The Black Student Union (in congruence with Latino Student Union and International Student Club) hosted a talent show and dance on Friday evening. Over one hundred audience members packed into Newcomer Center 19 to witness the diverse blend of talents Goshen has to offer. The show, in addition to being a collection of musical and literary acts, was put on in part to benefit Invisible Children, an international fundraising campaign for the emancipation of child soldiers in Uganda.
“The talent show was originally an idea that was addressed to MAO (Multicultural Affairs Organization),” said Bojana Jankova, a junior member of Student Senate and MAO. “Sophie (Metzger, MAO sponsor) helped with the idea of making this a fundraiser for Invisible Children. So then we contacted members of the Invisible Children group and that’s how the idea was born for a fundraiser at the talent show.”
The evening was opened by students Sandrine Sandrali and Elizabeth Lagan giving information about the intent of the fundraiser. This was followed by the acoustic and vocal talents of Anna Loucks and Ashley Fehlberg. The night continued with a variety of musical acts including a rendition of Coldplay’s “Scientist” sung by Peter Gary and accompanied by Brook Hostetter and Erin Helmuth. Jenica Corbett read an interactive eulogy for Professor James S. Miller in which students were invited to respond with the phrase, “We are Goshen College.” Billy Funk and Sam Weaver performed an energetic tap routine and Vasti Rosado entertained with a traditional Puerto Rican dance. Mohamad Meissara ended the show with the grand finale by reciting the children’s rhyme “I Know an Old Lady Who Swallowed a Fly." Afterwards, members of BSU invited the audience to stay not only for the dance, but also for a viewing of the documentary “Tony,” produced by Invisible Children.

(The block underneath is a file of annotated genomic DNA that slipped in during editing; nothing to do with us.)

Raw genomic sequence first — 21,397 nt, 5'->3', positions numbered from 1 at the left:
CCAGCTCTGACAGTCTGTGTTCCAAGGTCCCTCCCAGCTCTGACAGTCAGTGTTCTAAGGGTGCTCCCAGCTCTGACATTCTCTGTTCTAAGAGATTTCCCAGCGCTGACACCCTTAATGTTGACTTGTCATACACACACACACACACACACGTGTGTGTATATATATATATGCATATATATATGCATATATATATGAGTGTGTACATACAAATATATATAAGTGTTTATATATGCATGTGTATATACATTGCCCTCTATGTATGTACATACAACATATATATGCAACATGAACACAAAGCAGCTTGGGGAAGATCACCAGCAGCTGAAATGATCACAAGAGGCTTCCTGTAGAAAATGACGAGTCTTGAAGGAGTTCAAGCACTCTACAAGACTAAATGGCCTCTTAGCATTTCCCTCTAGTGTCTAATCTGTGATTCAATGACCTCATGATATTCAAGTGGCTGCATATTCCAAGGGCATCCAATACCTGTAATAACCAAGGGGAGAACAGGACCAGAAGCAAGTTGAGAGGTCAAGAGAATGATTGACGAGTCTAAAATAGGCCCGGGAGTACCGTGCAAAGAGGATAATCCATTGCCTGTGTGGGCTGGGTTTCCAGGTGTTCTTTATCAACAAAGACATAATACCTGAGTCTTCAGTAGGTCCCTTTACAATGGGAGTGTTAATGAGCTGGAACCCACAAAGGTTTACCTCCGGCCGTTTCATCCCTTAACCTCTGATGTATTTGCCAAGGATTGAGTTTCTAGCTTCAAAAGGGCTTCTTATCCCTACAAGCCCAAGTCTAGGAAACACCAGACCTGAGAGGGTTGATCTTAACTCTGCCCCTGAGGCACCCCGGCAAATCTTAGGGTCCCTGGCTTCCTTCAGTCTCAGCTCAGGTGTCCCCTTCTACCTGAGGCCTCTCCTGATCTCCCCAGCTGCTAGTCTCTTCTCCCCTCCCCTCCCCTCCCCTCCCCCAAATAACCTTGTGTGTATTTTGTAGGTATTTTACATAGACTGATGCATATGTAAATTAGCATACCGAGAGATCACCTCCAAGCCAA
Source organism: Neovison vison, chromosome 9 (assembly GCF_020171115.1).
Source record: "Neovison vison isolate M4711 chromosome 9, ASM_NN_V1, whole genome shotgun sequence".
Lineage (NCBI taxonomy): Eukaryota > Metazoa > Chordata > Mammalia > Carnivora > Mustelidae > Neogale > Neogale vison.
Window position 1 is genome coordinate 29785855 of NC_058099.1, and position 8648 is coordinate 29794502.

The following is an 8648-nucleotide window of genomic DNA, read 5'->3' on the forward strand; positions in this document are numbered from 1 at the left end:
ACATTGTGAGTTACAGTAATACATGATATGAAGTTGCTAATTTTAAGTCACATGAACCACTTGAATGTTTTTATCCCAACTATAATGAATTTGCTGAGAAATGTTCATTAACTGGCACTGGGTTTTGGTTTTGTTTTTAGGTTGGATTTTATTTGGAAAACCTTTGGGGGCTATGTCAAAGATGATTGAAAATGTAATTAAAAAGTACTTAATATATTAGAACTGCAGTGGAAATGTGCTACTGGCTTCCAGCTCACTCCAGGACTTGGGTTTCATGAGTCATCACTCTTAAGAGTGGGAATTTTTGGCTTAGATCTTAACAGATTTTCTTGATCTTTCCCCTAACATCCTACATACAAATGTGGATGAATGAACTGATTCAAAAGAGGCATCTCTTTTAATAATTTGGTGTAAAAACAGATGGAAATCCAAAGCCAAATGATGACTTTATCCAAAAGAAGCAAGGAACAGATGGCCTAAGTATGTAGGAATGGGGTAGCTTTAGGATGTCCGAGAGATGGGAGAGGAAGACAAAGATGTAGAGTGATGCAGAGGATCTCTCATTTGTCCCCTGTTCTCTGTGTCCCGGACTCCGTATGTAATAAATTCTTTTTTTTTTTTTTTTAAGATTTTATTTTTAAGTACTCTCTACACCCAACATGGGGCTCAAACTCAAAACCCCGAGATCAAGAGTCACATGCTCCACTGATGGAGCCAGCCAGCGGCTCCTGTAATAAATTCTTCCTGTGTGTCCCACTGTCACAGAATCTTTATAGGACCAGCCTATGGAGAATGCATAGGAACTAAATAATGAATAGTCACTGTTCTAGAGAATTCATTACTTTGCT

In September, members of Invisible Children came to Goshen College Campus to advocate for their cause at a chapel.
Sandrine Sandrali, a sophomore from Rwanda who helped to initiate Invisible Children’s visit to campus, has held the stories of the child soldiers of Uganda and similar stories from her own friends and family in Rwanda in her heart.
“It’s close, you know,” Sandrali said. “Because I’ve seen many times whenever you talk about what is going on in developing countries. People listen but they can’t do anything about it. And most of the time it’s frustrating to them because…what’s the point of all that information if we can’t do anything about it?
Together with fellow advocates Elizabeth Lagan, Natasha Weisenbeck, Julz Quiroz, Liz Berg and Bojana Jankova, as well as faculty advisor Becky Horst and a variety of other impassioned individuals, Sandrali helped to organize campus fundraisers. The first of these was the BSU Talent Show.
So far, the group has raised almost $200 for Invisible Children. Though they are celebrating the amount of faculty and student response, they don’t aim to stop advocating for the cause any time soon.
“This is a cause where you can do something,” Lagan said. “Invisible Children has made it really easy for a student to make a huge different in someone’s life.”
The other campus organizers are inviting all students to become a part of it as well. They are tentatively planning on selling t-shirts, drinks at java, and are currently accepting donations for the cause via a collection box on Student Life secretary Shirley Shriner’s desk.
This is an organization that focuses on those things that (Goshen College) stands for,” Weisenbeck said. “And though we will not be there in Uganda interacting with people, we can use our own talents and abilities to lead.”
For Weisenbeck, Lagan and the rest of the Invisible Children organization group, teaming with BSU for fundraising was one of the first steps towards making a difference.
“Truly there is meaning to this,” Sandrali said. “It’s really deep to think of other people as humans but even more to understand it and want to take action. When you know what’s going on you can be touched by it.”